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Use Voice Dictation to Save Time on Android, iPhone, and iPad

smartphone-tablet-voice-dictation

Touch-screen keyboards can be slow, especially on phones with small screens. To enter text more naturally, you can use your phone or tablet’s voice dictation feature. Just speak — punctuation included — and your device will convert what you say to text.

This works in other languages than English. In fact, it can even be more useful with non-English languages. For example, you can speak a language that requires accents or a larger alphabet of characters to save time over tapping them in.

Android

To use voice dictation on Android, open any app and bring up a keyboard by tapping in a text field you want to type in. Tap the microphone icon at the bottom-left corner of your keyboard.

android-start-voice-dictation

Just start speaking to use voice dictation. Android will insert the words as you speak them.

Bear in mind that it won’t automatically insert punctuation for you. You’ll need to speak the punctuation mark you want to use. For example, if you’d like to type “I’m good. How are you doing?”, you’d need to speak the words “I’m good period how are you doing question mark.”

Here are the handful of voice dictation commands that work on Android:

  • Punctuation: Period (.), comma (,), question mark (?), exclamation or exclamation point (!)
  • Line spacing: Enter or new line, new paragraph

Unfortunately, Android’s list of voice dictation commands is very limited compared to the comprehensive set available on iPhone and iPad.

android-voice-dictation-commands

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Android’s voice dictation is good for conversational messages, such as text messages, searches, emails, tweets, and quick notes. Attempt to use it for documents with complex formatting or symbols and you’ll have some problems. There’s no voice command to go back and delete a word, so you’d have to tap the Delete button or go back and edit your text afterwards.

We used the Google Keyboard here, but you can install other keyboards on Android to get different voice dictation engines. For example, the Swype keyboard includes integrated Dragon Dictation features.

iPhone and iPad

On an iPhone or iPad, bring up the keyboard in any app and tap the microphone icon to the left of the space bar to start using voice dictation. Because it interprets your voice, Apple refers to this feature as part of Siri.

ipad-start-siri-voice-dictation

You’ll see a Siri prompt and you can start speaking immediately. Words won’t appear as you speak. Instead, you’ll need to speak  your message and then tap Done. After you do, the words you spoke will appear in the text field.

Just as with Android, Siri won’t automatically insert punctuation marks. To enter “Hello, how are you? I’m doing well.” you’d have to speak the words “Hello comma how are you question mark I’m doing well period.”

Here are the voice dictation commands that work on an iPhone or iPad. We tried to arrange them in a quick list you can easily skim, but you can also find the list in longer form on Apple’s website:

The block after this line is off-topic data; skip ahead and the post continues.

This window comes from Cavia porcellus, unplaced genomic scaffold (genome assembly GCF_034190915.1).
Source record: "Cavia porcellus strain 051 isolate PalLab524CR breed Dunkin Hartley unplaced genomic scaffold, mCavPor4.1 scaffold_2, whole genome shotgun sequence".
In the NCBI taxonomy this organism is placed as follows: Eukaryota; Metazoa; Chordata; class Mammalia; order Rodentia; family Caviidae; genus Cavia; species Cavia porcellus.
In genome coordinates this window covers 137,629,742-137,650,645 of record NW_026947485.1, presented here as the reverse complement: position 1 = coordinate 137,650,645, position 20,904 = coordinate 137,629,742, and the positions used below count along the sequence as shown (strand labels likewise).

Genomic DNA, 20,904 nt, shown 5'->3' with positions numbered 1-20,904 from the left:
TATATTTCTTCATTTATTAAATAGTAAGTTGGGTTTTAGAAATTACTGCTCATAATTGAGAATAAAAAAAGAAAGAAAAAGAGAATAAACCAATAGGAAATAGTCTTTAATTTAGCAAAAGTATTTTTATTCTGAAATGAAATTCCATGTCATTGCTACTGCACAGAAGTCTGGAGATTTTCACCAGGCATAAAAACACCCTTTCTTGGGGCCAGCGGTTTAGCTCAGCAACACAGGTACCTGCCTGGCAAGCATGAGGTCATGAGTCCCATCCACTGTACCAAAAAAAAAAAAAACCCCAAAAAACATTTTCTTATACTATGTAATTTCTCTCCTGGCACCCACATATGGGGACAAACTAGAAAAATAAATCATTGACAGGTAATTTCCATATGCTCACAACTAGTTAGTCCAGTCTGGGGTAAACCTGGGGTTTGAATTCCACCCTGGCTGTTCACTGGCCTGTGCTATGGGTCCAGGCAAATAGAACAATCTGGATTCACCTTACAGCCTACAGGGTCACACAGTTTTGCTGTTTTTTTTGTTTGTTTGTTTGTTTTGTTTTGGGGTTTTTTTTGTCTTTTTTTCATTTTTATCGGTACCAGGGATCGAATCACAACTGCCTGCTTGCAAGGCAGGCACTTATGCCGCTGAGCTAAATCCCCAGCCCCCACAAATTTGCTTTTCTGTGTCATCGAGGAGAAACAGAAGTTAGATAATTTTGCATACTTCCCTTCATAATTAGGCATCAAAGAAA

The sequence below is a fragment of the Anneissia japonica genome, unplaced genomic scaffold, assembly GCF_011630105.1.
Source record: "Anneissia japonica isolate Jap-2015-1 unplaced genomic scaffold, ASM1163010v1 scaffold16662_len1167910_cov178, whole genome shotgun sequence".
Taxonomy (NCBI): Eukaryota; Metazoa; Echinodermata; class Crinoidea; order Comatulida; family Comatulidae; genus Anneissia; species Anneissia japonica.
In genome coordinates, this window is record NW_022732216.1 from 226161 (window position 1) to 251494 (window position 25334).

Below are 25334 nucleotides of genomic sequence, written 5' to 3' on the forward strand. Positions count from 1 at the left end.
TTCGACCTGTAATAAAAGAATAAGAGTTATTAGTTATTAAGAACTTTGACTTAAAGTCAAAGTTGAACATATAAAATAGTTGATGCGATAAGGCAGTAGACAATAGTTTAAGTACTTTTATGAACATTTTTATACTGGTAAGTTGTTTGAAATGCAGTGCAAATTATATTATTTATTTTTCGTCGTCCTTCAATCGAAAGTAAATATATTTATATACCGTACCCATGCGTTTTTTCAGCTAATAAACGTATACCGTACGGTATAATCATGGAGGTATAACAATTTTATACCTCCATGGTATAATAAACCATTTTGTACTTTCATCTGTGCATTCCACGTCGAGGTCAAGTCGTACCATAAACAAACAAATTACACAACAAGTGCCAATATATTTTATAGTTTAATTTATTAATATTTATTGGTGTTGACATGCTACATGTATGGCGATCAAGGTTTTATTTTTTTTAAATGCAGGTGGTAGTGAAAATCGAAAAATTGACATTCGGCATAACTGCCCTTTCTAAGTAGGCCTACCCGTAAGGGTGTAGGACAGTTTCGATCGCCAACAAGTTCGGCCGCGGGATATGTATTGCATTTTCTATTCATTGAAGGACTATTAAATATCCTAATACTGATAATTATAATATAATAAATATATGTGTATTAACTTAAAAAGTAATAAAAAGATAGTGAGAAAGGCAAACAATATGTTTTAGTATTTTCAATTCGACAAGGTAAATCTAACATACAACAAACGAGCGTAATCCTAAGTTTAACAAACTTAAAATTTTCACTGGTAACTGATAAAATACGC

• Punctuation: Apostrophe (‘), open bracket ([) and close bracket (]), open parenthesis (() and close parenthesis ()) open brace ({) and close brace (}), open angle bracket (<) and close angle bracket (>), colon (:), comma (,), dash (-), ellipsis or dot dot dot (…), exclamation mark (!), hyphen (–), period or point or dot or full stop (.), question mark (?), quote and end quote (“), begin single quote and end single quote (‘), semicolon (;)
  • Typography: Ampersand (&), asterisk (*), at sign (@), backslash (\), forward slash (/), caret (^), center dot (·), large center dot (•), degree sign (°), hashtag or pound sign (#), percent sign (%), underscore (_), vertical bar (|).
  • Currency: Dollar sign ($), cent sign (¢), pound sterling sign (£), euro sign (€), yen sign (¥)
  • Emoticons: Cross-eyed laughing face (XD), frowny face (:-(), smiley face (:-)), winky face (;-))
  • Intellectual property: Copyright sign (©), registered sign (®), trademark sign (™)
  • Math: Equals sign (=), greater than sign (>), less than sign (<), minus sign (-), multiplication sign (x), plus sign (+)
  • Line spacing: new line, new paragraph, tab key

iOS also gives you much more control over formatting:

  • Say numeral or roman numeral and speak a number. For example, if you say “nine,” it will appear as 9 or IX.
  • Say no space on, say something, and then say no space off. For example, if you say “hello how are you,” your words would appear as “hellohowareyou”.
  • Say caps on, say something, and say caps off. The words you spoke will appear in Title Case.
  • Say all caps on, say something, and then say all caps off. The words you spoke will appear in ALL CAPS.
  • Say all caps and say a word — the next word you speak will appear in ALL CAPS.

ios-siri-dictation-commands

Compared to Android, iOS offers much more fine-grained control over voice dictation. However, there’s still no “backspace”, “delete”, or “undo” command that you can speak to undo any mistakes you make while speaking. You’ll have to go and edit your message afterwards to perform any corrections.


Remember that speaking clearly is very important. Obviously, voice dictation will work best in a quiet room and very poorly on a noisy street.

Chris Hoffman is a technology writer and all-around computer geek. He's as at home using the Linux terminal as he is digging into the Windows registry. Connect with him on Google+.

  • Published 12/9/13

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